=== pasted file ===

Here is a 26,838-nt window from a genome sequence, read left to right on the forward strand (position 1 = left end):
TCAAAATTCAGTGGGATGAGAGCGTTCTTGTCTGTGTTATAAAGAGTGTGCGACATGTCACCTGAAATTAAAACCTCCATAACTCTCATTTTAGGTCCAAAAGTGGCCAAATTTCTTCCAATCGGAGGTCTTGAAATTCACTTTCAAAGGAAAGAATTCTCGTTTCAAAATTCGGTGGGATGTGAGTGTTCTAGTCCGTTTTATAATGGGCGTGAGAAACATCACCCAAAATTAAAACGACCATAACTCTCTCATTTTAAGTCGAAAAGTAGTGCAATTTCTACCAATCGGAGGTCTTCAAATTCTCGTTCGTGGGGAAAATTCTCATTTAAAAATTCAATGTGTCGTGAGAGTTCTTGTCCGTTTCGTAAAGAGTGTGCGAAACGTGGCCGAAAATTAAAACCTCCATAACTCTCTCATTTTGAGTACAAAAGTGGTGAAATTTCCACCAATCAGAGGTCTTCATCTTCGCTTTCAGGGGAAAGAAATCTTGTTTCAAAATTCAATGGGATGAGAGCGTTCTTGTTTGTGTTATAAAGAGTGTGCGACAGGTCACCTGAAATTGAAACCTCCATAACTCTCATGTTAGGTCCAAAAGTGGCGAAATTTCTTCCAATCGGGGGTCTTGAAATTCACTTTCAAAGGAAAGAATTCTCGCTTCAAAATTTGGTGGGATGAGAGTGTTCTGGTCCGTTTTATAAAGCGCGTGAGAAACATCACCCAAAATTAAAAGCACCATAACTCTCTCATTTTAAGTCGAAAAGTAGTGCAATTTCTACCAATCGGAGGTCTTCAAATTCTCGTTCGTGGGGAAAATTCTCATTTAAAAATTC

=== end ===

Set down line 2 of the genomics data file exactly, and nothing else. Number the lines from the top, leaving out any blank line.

TCAAAATTCAGTGGGATGAGAGCGTTCTTGTCTGTGTTATAAAGAGTGTGCGACATGTCACCTGAAATTAAAACCTCCATAACTCTCATTTTAGGTCCAAAAGTGGCCAAATTTCTTCCAATCGGAGGTCTTGAAATTCACTTTCAAAGGAAAGAATTCTCGTTTCAAAATTCGGTGGGATGTGAGTGTTCTAGTCCGTTTTATAATGGGCGTGAGAAACATCACCCAAAATTAAAACGACCATAACTCTCTCATTTTAAGTCGAAAAGTAGTGCAATTTCTACCAATCGGAGGTCTTCAAATTCTCGTTCGTGGGGAAAATTCTCATTTAAAAATTCAATGTGTCGTGAGAGTTCTTGTCCGTTTCGTAAAGAGTGTGCGAAACGTGGCCGAAAATTAAAACCTCCATAACTCTCTCATTTTGAGTACAAAAGTGGTGAAATTTCCACCAATCAGAGGTCTTCATCTTCGCTTTCAGGGGAAAGAAATCTTGTTTCAAAATTCAATGGGATGAGAGCGTTCTTGTTTGTGTTATAAAGAGTGTGCGACAGGTCACCTGAAATTGAAACCTCCATAACTCTCATGTTAGGTCCAAAAGTGGCGAAATTTCTTCCAATCGGGGGTCTTGAAATTCACTTTCAAAGGAAAGAATTCTCGCTTCAAAATTTGGTGGGATGAGAGTGTTCTGGTCCGTTTTATAAAGCGCGTGAGAAACATCACCCAAAATTAAAAGCACCATAACTCTCTCATTTTAAGTCGAAAAGTAGTGCAATTTCTACCAATCGGAGGTCTTCAAATTCTCGTTCGTGGGGAAAATTCTCATTTAAAAATTC